We have been working together for years so I gave her a version of same tired speech that she has come to expect every time she complains about being tested. It goes something like this: “People need some indication of how well you understand mathematics and can use it as a skill so that they know when you are ready to learn more advanced material, like the calculus course that starts next week and the harder ones that you will get at university. As you know from your own experience, tests and exams are very crude instruments. Much of what they measure is simply your skill at test-taking and your temporary mental state. Unfortunately, after decades of research, no one has been able to convince the majority of educators that they have invented a better way.”

This time she threw in the twist of asking, “Why don’t you invent something better?” My reply was that doing so was more her job than mine because she had the motivation. She is still at the stage of life where she has many more exams to come, whereas I am comfortably beyond such misery.

In this article, Anya Kementez describes her provocative 2010 book The Test in which she delves very deeply into the whole issue of academic testing.

“If outdated tests continue to define the experience of public school, the danger is that the parents who can afford to will increasingly opt out of public schools. (Great teachers are leaving the profession over testing too.) When schools lose parents with resources, they get weaker. Weaker schools mean weaker cities, a weaker democracy, a weaker economy, and ever-rising inequality.”

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The First R

Every tutor can appreciate reading

Since pre-calculus, calculus and physics are the subjects I spend most of my time tutoring, it’s not surprising that most of my blog posts are about those fields. In a world that is becoming increasingly influenced by science, it makes perfect sense for me to advocate for STEM literacy.

However, paradoxical as it may sound, science, technology, engineering and mathematics are not what I most want kids to be good at. Old fashioned as it may sound, I still think reading and writing come first. As far as I am concerned, the most important academic skill is the ability to clearly communicate complex thoughts through use of the printed word.

Knowledge may be power but the ability to read is one of the most important ways of acquiring knowledge. Of course, most kids can read by the time they get to the ages at which I tutor them. They are functionally literate but most are only able to read just well enough to get by in school. They can read the material assigned in their English and history classes and what they find in casual Internet browsing but they have a terrible time extracting any information from their technical textbooks.

To most of the math, physics and chemistry students I have met, a textbook is simply a book in which to find questions that a teacher has assigned for homework. The vast majority of the time that a student asks me to explain a concept or the method for solving a problem it is clear that it has never even occurred to them to read the textbook. This is not simply a matter of them being lazy. Often they will have slogged away for hours trying to solve problems but made no progress. Since part of my role is to turn them into independent learners, I always try to draw their attention to the exact places in their books where the techniques they need are thoroughly explained.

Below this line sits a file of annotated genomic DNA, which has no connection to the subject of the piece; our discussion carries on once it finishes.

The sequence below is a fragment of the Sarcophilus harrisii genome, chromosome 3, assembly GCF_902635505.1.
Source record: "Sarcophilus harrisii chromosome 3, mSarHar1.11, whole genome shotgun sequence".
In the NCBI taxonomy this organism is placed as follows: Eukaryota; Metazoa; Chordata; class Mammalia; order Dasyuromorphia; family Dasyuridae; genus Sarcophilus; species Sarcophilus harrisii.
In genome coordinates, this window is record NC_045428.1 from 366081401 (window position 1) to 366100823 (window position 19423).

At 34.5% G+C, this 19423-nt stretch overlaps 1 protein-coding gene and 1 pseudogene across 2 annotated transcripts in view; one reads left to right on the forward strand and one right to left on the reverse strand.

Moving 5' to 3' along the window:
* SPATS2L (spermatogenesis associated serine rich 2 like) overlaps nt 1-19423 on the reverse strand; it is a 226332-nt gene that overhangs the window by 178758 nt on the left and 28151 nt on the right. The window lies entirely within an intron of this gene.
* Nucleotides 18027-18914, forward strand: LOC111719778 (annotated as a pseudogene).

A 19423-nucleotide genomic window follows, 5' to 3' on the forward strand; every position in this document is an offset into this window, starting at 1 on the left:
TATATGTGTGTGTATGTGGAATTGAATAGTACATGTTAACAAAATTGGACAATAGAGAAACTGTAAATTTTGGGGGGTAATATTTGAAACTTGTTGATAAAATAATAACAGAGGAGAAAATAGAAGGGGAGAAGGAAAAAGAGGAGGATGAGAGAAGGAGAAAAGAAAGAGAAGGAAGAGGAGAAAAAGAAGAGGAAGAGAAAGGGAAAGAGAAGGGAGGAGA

Some educators are eager to blame authors, editors, and publishers for producing useless books. While there certainly is room for improvement, the best textbook in the world will be of no value to a student who does not think of using it. The problem is not that kids don’t read enough. They are  eager to read what they find on Facebook and many of them read fiction for recreation. The problem is that most of them do not push themselves to read the more difficult material that, out of necessity, uses more sophisticated vocabulary and sentence structure to accurately convey intricate, abstract ideas. Serious works of physics, chemistry and computer science are definitely not easy reads.

In his latest post, Cal Newport, one of my favourite bloggers, talks about the value of reading difficult material.

“There was a time when intellectual engagement necessarily included long hours reading old-fashioned paper tomes. But in an age when a digital attention economy is ascendant, it’s now possible to satisfy this curiosity without ever consuming more than a couple hundred highly digested and simplified words at a time.”

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Science Literacy in Context

As an independent math tutor and physics tutor, I suppose it’s inevitable that I pay more attention than most people do to public perceptions of people like me who are interested in STEM (Science, Technology, Engineering, Mathematics) subjects. A particularly ridiculous but popular notion is that “science people” have a very narrow range interests and know little about anything outside their fields. The anecdotal evidence against this is overwhelming. Using myself as an example, since leaving university decades ago, the majority of courses I have taken have been in subjects like music appreciation, writing, drawing, painting, history and literature. More of the same are on my “to do” list, along with learning at least one foreign language and one musical instrument. That is not at all unusual. The diversity of my interests is no greater than that of any of my “science friends”. Contrast that to my liberal arts friends. I have never seen any of them take a physics course or put as much effort into learning calculus as I did into learning Farsi.

Can anyone explain to me why artistic illiteracy qualifies a person as a barbarian but mathematical and scientific illiteracy is so socially acceptable?

This topic has become a hot one in the United States because of the Common Core State Standards that try to get students reading more non-fiction. Apparently some people are afraid that it will lead to a death of the liberal arts. Considering how reluctant people are to learn new things that require much effort, I find that very unlikely.

In the above YouTube video Neil deGrasse Tyson touches upon the same issue but with more humour than I can. The best part starts at about the 4:30 mark.